Stapleton has been filing the personal financial disclosure statement since he first ran for state treasurer in 2009. (He was elected the next year.)
That first form listed 20 businesses in which he, his wife or both had an interest, including SonomaWest Holdings, a family-owned real estate business in California that he listed as a source of income with himself as chief executive officer and a board member.
He also noted unspecified assets with Wells Fargo & Co., the largest bank in Colorado. The 2009 disclosure and those that followed do not list income from Wells Fargo.
San Francisco-based Wells Fargo is one of three banks listed on the treasurer’s website as providing cash management services to the state, including checking accounts and investment services.
Stapleton’s 2011 disclosure shows he added substantially to his assets. That included income from an apparent new asset, Stapleton Baseball Partners, a Connecticut-registered company with his father, Craig, listed as CEO. The baseball partnership in January 2010 bought 3 percent of the St. Louis Cardinals. Craig Stapleton at one point also owned a stake in the Texas Rangers baseball team with cousin and former President George W. Bush.
The 2011 disclosure noted 12 other new assets, including investments in the car rental company Avis, hotel chain Wyndham Worldwide and a pharmaceutical company, Stapleton Pharma.
Stapleton set up the blind Rocky Mountain Trust in 2012, but a Sept. 25, 2018, letter from his attorneys to the Secretary of State’s Office said that name was inaccurate, and it should have been listed as the Walker R. Stapleton Blind Trust. That same error was made in personal financial disclosures for the next five years after 2012. A May 25, 2018, letter to the secretary of state signed by Stapleton said “all assets listed in my October 2017 candidate [form] are currently owned by Rocky Mountain Trust LLC, as noted in my 2012 disclosure …”
Rocky Mountain Trust is a real company he set up in 2010. But it wasn’t a trust, despite the name, he told the Aurora Sentinel and KCNC-CBS4. It’s a consulting company that appears to be largely based on a 2011 agreement with SonomaWest Holdings, which his father took over at the beginning of 2011. Under the agreement, the younger Stapleton would be paid $250 an hour, to a maximum of $150,000 per year, for consulting work, though he was state treasurer. Stapleton did consulting for the contract on weekdays at least three times in 2011, the Sentinel reported. That raised questions as to whether the trust, which listed Stapleton as its manager, was really blind.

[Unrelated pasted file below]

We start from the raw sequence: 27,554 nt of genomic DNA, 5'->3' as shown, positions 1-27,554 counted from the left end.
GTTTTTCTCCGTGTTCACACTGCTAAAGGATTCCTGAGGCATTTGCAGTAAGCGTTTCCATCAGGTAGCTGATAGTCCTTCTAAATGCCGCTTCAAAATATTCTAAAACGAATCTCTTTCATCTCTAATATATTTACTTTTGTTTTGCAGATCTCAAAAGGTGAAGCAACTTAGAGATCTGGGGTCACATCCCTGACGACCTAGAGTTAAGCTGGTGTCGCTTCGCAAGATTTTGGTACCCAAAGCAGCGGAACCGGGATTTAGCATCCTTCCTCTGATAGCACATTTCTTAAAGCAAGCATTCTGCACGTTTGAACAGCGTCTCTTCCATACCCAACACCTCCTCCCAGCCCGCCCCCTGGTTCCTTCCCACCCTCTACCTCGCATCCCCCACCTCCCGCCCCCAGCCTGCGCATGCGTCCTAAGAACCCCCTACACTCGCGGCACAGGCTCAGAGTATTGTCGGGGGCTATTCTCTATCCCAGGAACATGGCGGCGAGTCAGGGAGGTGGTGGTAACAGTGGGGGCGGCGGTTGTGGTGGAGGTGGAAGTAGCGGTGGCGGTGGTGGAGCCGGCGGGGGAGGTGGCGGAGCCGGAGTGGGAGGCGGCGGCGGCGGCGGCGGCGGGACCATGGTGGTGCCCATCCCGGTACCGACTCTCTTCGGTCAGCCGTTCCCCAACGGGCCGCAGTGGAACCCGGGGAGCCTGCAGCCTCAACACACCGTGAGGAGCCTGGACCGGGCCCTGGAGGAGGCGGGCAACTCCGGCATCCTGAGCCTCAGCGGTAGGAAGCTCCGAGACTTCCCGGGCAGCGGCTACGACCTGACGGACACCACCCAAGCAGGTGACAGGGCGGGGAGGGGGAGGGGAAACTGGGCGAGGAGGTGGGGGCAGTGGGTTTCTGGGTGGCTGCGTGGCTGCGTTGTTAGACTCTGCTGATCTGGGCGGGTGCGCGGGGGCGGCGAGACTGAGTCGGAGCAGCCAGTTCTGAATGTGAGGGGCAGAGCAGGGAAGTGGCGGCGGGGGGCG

The Sept. 25, 2018, letter also corrected other errors, such as failing to disclose income that Stapleton’s wife made from a foundation and income that does not derive from the trust, such as from SonomaWest Holdings and Denver Bank. How much? Unknown, because the state doesn’t require that level of disclosure.
Stapleton’s debt, as disclosed in the personal statement filed in 2017, consists of unspecified amounts owed to Bank of America and JP Morgan Chase.
The Sept. 25, 2018, letter lists four of his properties. One in Greenwood Village is owned by Stapleton and wife Jennifer, and one in Snowmass Village is owned by Stapleton and sister Wendy Stapleton Reyes.
Property taxes on the Greenwood Village home were paid three months late every year between 2013 and 2016, Westword reported in September. The Pitkin County home in Snowmass village also showed late tax payments, according to Westword.
Stapleton is also listed as an owner of 3822 Tenn, a commercial property in Denver’s Berkeley Park neighborhood, purchased for $325,000 in 2007. The current tenant is a drapery business, according to a Google Maps search.
The fourth property, in Douglas County, is owned by Stapleton and a long list of family members and trusts.
Unlike Stapleton, Polis has been subjected to federal disclosure rules that far exceed Colorado’s.
Polis was the second-wealthiest member of Congress in 2015, with an estimated net worth of $313.5 million, reported the Center for Responsive Politics’ OpenSecrets.org. That was based on 401 listed assets, including three valued at $25 million to $50 million: Jovian Holdings, a venture capital firm; Jovian Capital Holdings; and Jove Equity Partners, a mutual fund.